Cross Strait

Unhappy meals

Why McDonald’s is selling its Taiwan unit

A woman holding an umbrella walks past a McDonald's store in Taipei

Not lovin’ it in Taipei

In 1978, during a trip to Las Vegas, Taiwanese businessman David Sun tried McDonald’s for the first time. The experience was so exciting that the owner of Quanta Foods and his brother decided to buy the franchising right to open an outlet in Taiwan. So the Golden Arches opened its first restaurant in Taipei in 1984, introducing the Taiwanese to American fast-food.

Ten years later, Quanta Foods decided to sell the franchising rights in order to raise cash (a series of property investments had turned sour). So in 1994, McDonald’s purchased Quanta’s stake in the venture and made the Taiwanese operation a wholly-owned unit. Twenty or so years of solid growth followed. The fast-food giant now operates 413 restaurants in Taiwan, including 350 company-owned stores.

Last week McDonald’s announced that its business in Taiwan will be changing hands again. The fast food giant is looking to sell all of its stores on the island to a franchise operator. The hamburger company has said its new goal is to concentrate on developing just a handful of key markets.

Like mainland China? “At present, China is McDonald’s third largest market in the world. It has huge potential for development, especially in second- and third-tier cities. Local consumers very much look forward to the arrival of a McDonald’s restaurant in their neighbourhood,” a McDonald’s spokesman told International Finance News.

But it doesn’t mean McDonald’s is completely withdrawing from the island. “McDonald’s will not pull out of Taiwan, nor will our commitment to high standards of food safety change with the new business strategy,” the company said in a statement. “Franchising is about growth and economic efficiency.”

Industry observers are not surprised by the move. Globally, McDonald’s is struggling. While sales reached $27.4 billion last year, that was a mere 1.5% growth from three years ago. Net profit, meanwhile, dropped 13% to $4.8 billion. This year, analysts predict that sales and net profit are expected to slide by 9% and 6% respectively. McDonald’s is now pinning its hopes on Chinese diners for a turnaround.

The American firm opened its first store in mainland China (in Shenzhen) in 1990. Now it aims to add 1,000 new stores to bring its total to 3,000.

In contrast, the Taiwan business is no longer quite as important as it once was. Oriental Morning Post reported that late last year McDonald’s quietly shut down several outlets on the island to rein in costs. “Rental costs continue to climb and other costs like wages and health insurance have also gone up dramatically. On the other hand, it is not easy to raise prices, which result in operating losses. McDonald’s is in a difficult position, and the only option they have is to sell the operation,” says Taiwan’s Apple Daily.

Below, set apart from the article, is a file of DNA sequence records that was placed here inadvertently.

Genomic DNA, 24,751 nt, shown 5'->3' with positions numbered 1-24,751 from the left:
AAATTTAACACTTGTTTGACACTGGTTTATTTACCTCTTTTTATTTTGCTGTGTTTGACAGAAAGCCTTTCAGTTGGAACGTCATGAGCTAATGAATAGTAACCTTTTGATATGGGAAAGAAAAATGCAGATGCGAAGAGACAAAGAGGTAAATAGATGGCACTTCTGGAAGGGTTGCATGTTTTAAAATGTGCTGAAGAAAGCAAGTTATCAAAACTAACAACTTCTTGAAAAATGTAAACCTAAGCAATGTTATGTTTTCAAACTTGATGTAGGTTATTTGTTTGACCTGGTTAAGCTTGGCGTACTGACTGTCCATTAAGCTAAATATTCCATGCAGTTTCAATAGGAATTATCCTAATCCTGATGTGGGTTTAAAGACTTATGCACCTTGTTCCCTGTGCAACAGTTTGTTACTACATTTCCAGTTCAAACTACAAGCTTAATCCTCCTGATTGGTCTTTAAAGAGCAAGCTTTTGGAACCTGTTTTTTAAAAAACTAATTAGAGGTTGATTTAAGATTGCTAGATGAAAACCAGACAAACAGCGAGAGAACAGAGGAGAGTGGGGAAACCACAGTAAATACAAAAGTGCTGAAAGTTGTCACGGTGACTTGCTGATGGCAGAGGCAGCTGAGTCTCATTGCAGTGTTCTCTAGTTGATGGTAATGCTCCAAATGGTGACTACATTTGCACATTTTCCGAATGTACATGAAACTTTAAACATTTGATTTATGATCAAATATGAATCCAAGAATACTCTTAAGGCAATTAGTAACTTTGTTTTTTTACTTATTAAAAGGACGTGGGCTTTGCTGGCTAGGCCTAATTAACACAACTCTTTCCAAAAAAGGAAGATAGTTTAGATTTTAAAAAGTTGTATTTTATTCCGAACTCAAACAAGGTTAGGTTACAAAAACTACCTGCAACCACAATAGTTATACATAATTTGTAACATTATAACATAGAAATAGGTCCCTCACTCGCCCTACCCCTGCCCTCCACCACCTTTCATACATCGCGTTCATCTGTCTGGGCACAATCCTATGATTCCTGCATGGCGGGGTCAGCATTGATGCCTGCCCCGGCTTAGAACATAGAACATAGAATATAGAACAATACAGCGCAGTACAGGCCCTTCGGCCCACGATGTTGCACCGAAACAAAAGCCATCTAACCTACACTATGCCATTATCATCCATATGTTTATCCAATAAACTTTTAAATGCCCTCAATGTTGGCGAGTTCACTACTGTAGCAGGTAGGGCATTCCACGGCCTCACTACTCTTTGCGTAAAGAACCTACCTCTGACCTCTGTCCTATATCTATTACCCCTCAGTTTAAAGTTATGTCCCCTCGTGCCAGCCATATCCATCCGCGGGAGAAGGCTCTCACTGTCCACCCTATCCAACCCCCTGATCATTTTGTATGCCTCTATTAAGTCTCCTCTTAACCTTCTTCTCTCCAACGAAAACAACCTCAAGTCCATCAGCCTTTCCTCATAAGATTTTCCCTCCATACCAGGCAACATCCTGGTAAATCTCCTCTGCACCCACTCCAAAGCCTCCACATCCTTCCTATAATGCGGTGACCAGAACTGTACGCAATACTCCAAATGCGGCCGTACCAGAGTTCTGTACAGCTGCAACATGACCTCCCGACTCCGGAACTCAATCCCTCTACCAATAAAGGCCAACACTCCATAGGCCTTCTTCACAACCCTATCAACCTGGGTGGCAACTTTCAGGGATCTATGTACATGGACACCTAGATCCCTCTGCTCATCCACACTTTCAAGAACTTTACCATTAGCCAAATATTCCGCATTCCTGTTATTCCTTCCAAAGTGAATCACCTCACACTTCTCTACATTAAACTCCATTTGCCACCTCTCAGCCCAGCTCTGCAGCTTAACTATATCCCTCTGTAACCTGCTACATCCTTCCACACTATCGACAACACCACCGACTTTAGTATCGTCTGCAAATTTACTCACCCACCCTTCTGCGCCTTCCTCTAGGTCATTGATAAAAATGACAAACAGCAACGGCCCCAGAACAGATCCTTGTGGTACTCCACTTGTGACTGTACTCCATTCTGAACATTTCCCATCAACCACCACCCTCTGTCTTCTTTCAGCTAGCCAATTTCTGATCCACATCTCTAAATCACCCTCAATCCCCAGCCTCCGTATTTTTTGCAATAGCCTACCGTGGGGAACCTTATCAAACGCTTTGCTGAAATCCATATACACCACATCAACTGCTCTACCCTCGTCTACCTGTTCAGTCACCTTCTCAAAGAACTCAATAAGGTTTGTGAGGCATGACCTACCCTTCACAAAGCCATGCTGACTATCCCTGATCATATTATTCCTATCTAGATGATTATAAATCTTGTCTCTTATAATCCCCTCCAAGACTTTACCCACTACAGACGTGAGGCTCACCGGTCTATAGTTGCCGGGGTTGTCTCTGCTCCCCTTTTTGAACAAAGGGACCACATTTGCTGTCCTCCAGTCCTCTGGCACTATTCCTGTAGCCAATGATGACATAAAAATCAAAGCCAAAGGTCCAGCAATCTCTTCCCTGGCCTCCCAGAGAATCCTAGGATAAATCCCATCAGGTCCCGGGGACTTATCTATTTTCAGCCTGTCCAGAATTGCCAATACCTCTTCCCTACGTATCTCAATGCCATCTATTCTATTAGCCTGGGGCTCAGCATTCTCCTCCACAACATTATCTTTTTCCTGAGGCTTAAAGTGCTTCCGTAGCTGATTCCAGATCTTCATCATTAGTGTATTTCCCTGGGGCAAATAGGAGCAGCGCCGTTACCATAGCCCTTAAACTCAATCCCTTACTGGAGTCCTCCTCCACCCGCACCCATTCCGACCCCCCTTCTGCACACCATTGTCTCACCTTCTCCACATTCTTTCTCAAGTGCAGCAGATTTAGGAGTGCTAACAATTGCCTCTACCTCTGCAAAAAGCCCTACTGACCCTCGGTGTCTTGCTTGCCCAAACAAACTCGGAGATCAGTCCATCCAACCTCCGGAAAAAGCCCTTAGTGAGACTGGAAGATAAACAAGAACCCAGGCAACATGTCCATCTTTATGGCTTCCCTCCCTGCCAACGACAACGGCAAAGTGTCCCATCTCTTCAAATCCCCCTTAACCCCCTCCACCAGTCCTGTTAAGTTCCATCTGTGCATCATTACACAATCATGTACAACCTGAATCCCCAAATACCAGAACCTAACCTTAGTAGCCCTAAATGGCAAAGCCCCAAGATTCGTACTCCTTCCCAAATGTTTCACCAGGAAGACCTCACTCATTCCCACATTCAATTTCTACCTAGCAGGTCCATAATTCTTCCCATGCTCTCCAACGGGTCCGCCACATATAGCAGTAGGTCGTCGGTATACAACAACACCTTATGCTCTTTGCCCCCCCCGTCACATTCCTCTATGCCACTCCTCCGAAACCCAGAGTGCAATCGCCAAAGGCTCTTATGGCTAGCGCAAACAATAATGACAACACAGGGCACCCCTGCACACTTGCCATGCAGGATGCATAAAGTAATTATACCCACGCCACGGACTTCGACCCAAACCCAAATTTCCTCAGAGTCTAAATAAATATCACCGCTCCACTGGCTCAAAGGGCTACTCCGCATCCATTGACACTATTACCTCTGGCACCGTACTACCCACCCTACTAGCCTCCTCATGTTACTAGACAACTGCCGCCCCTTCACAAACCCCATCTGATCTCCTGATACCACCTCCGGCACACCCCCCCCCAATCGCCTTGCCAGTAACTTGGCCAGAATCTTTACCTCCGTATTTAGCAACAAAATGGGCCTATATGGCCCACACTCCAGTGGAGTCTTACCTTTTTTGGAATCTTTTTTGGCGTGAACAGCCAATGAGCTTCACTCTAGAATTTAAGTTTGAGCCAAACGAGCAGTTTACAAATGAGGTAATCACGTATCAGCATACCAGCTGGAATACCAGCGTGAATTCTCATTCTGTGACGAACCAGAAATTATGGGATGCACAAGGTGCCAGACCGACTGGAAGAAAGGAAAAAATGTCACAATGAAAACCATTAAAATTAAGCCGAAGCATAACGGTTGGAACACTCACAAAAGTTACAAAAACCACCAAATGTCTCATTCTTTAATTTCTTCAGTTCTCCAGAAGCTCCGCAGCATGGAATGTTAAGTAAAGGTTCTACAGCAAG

Others say McDonald’s problems in Taiwan have more to do with the company itself. “All along, McDonald’s strategy, execution and leadership are all very problematic. This has nothing to do with the downturn of the Taiwan market. McDonald’s biggest weakness lies in the refusal to change, lack of product localisation and innovation,” Wu Yun, an industry insider told International Finance News.

Meanwhile, Taiwanese consumers are not too thrilled about the news. Many are worried that mainland investors will snap up the franchising rights to the fast food giant. Given China’s patchy track record with food safety, such an outcome could jeopardise the food quality on the island, says Taiwan Times. Some pleaded with McDonald’s to sell to a fast-food operator with a “conscience”.

Nevertheless, the chances of McDonald’s selling its Taiwan unit to a mainland buyer look high. Since last year, most acquisitions on the island have been made by companies across the strait. Last October, China’s Ansteel Group acquired a 60% stake in E United Group’s stainless steel mill business. More recently, E-da United, the largest theme park and hotel operator in Taiwan, has been in negotiations to sell to Hong Kong Carnival Group, which is backed by mainland Chinese money. A hotel property in Taipei that’s managed by Mandarin Oriental is also rumoured to be selling to a Shanghai-based company.


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